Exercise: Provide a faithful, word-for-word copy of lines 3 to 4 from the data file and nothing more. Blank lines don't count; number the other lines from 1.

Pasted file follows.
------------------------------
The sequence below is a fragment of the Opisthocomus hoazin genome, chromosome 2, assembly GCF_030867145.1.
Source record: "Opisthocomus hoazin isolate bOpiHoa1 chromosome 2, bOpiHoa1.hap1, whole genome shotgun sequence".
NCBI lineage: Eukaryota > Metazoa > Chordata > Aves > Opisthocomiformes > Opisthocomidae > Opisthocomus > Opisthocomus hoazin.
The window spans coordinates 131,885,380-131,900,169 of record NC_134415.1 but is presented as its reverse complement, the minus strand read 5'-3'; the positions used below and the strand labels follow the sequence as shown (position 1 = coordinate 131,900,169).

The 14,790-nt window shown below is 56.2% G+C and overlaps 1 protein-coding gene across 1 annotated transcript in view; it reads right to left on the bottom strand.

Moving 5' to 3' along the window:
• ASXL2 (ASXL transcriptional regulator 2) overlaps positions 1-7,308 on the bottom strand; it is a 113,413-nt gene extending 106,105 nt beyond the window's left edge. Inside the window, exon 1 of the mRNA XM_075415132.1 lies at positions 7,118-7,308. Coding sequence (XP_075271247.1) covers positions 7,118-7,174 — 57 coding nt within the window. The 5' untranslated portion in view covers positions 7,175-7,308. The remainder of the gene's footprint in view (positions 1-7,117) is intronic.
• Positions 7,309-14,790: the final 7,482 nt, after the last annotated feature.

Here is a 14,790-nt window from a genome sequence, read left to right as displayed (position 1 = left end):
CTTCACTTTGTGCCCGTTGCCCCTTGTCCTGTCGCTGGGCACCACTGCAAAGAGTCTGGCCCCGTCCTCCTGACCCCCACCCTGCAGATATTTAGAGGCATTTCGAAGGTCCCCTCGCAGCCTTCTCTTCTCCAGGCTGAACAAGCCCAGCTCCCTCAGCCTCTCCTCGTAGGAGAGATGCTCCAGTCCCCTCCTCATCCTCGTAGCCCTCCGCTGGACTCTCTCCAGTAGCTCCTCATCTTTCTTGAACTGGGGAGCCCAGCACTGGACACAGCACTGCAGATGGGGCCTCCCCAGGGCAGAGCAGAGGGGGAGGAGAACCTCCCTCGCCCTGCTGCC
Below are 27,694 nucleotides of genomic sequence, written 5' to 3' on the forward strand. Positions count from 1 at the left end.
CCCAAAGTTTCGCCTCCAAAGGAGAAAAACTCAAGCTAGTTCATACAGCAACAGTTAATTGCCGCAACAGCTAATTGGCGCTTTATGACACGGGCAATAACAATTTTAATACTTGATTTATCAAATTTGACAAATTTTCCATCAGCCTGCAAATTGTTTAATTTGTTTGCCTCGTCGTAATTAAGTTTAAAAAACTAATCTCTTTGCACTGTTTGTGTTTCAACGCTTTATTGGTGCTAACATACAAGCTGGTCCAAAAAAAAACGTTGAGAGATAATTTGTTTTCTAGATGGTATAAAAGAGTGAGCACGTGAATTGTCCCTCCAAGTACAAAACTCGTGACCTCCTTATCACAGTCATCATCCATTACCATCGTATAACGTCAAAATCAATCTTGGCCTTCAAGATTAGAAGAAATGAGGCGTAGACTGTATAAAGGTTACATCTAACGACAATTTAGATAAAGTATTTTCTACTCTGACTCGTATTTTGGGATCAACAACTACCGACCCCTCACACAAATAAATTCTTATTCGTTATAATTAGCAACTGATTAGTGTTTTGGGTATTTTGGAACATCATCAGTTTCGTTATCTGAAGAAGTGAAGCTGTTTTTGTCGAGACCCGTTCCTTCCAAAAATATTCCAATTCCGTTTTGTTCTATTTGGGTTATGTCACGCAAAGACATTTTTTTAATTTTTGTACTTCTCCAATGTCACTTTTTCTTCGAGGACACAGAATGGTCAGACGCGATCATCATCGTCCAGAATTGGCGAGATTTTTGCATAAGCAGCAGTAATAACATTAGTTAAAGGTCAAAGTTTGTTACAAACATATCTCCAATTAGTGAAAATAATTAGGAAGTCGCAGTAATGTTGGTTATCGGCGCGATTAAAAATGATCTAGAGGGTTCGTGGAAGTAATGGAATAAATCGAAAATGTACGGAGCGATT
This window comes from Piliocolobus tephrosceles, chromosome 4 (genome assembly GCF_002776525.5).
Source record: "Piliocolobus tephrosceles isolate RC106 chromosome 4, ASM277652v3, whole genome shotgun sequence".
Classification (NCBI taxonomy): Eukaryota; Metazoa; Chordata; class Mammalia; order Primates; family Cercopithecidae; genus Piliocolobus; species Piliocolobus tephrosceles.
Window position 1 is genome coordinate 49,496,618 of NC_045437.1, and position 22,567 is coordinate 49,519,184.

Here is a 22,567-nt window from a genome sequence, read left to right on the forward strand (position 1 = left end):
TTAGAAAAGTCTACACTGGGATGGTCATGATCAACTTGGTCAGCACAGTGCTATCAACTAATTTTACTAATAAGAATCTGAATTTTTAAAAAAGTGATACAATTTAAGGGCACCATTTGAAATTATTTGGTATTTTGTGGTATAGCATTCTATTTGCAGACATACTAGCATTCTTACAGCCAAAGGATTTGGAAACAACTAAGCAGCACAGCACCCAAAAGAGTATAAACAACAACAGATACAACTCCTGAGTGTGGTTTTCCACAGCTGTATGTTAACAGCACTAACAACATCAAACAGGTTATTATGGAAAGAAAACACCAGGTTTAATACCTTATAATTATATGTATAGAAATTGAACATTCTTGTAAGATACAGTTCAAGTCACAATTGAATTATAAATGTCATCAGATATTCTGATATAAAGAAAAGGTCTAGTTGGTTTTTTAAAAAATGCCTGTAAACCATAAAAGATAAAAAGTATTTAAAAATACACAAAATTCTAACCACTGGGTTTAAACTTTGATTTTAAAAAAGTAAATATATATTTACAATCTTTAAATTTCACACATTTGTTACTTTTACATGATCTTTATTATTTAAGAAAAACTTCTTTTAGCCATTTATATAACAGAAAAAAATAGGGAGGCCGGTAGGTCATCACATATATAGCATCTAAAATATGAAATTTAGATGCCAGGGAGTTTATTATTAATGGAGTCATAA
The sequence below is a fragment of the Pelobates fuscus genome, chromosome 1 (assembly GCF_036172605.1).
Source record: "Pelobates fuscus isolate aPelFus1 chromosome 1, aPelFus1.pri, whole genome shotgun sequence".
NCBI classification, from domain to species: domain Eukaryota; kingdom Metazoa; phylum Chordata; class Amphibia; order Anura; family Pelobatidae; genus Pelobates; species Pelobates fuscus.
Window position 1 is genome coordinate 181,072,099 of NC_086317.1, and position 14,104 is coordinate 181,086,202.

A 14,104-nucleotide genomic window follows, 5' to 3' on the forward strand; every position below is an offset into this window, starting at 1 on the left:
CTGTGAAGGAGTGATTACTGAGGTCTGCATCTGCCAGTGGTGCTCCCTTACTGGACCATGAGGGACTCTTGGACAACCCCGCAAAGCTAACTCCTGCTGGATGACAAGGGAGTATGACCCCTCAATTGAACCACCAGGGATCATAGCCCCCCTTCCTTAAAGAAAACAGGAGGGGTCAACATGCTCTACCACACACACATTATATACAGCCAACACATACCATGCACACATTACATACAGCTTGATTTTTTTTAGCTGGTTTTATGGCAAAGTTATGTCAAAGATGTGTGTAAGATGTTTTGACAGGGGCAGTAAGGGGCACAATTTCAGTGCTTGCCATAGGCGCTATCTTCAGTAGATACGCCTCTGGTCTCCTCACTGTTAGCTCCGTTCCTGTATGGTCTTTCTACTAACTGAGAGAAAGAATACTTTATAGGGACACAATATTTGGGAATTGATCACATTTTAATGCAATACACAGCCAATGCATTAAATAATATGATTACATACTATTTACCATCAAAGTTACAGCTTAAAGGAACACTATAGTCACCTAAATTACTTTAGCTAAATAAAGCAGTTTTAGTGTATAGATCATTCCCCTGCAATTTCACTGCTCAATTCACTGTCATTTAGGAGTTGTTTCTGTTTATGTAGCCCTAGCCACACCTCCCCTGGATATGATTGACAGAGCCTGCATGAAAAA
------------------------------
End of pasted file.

NCBI lineage: Eukaryota > Metazoa > Chordata > Aves > Opisthocomiformes > Opisthocomidae > Opisthocomus > Opisthocomus hoazin.
The window spans coordinates 131,885,380-131,900,169 of record NC_134415.1 but is presented as its reverse complement, the minus strand read 5'-3'; the positions used below and the strand labels follow the sequence as shown (position 1 = coordinate 131,900,169).